If you have undergone an operation that has left a permanent disfigurement, it is very likely you will undergo secondary reconstructive surgery to lessen it. This can involve prosthetics, skin grafts or bone grafts.


After surgery, you will be taken from theatre to the recovery room, and later back to your ward. The general anaesthetic effects will pass as they leave your system. Your nurses will administer pain control drugs to help manage any post-surgery pain.

You may be attached to tubes and drips when you come round from the anaesthetic, potentially including a catheter (inserted into your bladder to allow you to urinate), drips (attached to arm veins to allow you to receive fluids and medicines), and drains (attached to the area around the wound to remove fluid from it and keep it clean).

After a few days of rest, you will be encouraged to be as active as possible by your medical team. This will allow your circulation to get back to normal as soon as possible. If you are lying in bed for long periods of time you can be at risk of blood clots. Some gentle exercises can lower this risk significantly.


Side-effects suffered post-surgery will vary, but can include:

This is very common as the body heals itself and will usually subside after a few weeks.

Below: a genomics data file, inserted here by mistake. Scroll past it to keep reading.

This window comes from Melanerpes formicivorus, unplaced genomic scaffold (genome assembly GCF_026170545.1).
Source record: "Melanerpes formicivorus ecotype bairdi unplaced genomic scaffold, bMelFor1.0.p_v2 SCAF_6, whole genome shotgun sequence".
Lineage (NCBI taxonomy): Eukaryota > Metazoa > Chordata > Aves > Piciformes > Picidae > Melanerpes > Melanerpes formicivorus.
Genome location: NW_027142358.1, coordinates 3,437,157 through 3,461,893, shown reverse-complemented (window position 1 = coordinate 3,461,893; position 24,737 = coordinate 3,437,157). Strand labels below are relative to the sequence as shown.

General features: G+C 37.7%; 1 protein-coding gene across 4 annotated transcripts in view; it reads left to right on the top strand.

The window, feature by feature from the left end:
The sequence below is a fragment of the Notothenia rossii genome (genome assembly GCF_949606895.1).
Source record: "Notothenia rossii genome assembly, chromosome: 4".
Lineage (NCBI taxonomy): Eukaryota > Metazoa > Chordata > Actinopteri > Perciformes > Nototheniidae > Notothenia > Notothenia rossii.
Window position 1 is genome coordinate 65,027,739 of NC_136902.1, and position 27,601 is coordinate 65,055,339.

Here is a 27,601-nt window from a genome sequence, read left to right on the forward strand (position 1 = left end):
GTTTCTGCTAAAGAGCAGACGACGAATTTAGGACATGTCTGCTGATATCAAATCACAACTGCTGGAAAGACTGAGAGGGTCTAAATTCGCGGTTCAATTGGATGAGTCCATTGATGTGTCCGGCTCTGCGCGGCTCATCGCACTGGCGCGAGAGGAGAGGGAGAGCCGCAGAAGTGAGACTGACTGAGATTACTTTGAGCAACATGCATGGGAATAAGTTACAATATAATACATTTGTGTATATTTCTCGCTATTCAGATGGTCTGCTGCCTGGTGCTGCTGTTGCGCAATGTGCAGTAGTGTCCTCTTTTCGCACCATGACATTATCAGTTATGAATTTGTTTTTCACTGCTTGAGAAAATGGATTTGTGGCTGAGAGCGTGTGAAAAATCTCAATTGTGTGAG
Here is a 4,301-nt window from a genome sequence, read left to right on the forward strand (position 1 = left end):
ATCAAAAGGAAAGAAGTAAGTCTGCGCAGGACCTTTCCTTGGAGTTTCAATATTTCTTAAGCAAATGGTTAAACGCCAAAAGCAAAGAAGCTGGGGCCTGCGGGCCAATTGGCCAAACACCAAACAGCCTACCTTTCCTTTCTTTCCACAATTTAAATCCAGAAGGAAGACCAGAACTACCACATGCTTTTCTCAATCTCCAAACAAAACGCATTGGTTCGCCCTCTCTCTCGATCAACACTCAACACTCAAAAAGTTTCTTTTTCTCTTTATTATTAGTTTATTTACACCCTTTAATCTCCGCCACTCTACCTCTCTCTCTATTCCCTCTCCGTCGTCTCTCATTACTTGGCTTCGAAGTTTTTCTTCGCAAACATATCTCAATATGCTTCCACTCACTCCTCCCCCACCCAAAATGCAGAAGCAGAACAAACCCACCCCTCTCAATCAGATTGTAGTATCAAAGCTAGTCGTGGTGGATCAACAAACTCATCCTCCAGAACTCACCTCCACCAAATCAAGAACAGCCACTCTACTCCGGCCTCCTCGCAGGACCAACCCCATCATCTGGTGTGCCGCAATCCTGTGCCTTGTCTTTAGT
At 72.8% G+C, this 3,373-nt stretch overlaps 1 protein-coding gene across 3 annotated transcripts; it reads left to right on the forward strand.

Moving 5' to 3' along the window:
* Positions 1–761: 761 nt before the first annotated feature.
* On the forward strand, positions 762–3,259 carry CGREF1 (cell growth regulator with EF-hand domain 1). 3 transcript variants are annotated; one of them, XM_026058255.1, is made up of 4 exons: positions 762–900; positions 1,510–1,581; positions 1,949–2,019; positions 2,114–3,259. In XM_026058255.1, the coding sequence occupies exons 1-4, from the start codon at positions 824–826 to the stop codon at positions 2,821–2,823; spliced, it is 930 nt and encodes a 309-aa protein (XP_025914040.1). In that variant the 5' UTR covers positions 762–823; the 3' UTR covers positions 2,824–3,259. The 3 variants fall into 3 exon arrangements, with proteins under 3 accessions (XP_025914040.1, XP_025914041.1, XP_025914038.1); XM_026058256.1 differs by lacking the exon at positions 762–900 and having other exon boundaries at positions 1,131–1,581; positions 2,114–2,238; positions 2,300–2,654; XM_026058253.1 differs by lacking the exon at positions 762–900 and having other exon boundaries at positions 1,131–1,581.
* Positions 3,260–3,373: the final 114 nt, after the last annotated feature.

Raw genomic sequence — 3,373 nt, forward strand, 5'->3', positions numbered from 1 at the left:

There are dozens of muscles in the neck and throat, and some may be damaged during surgery. This can lead to issues with speaking and swallowing, but there are specialist medical staff who can help patients recover these functions. It can take a period of time, but Speech and Language Therapists will run you through exercises to strengthen the damaged muscles and restore your abilities.

Because of the area being treated, physical changes in appearance after surgery can be challenging to adjust to. Scarring or nerve damage may alter your facial appearance depending on the surgery being performed. Reconstructive surgery may be available.

Who will treat you?

If you are diagnosed with cancer you will have a dedicated team of doctors, nurses and other healthcare professionals who will be responsible for planning, implementing and managing your care.

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Chemotherapy is perhaps the treatment people most associate with cancer. ‘Chemo’, as it’s sometimes known, involves treating the body with chemicals in order to destroy the cancerous cells.

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Radiotherapy is treatment through radiation. High energy beams of radiation are directed at the cancerous tumour with the aim of destroying it.

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Clinical Trials

Thanks to pioneering and innovative medics and researchers, clinical trials for head and neck cancers are growing more common.

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Need Support?

There is lots of help available though and we have compiled a list of useful resources which will guide you through the support that is available to patients and their families.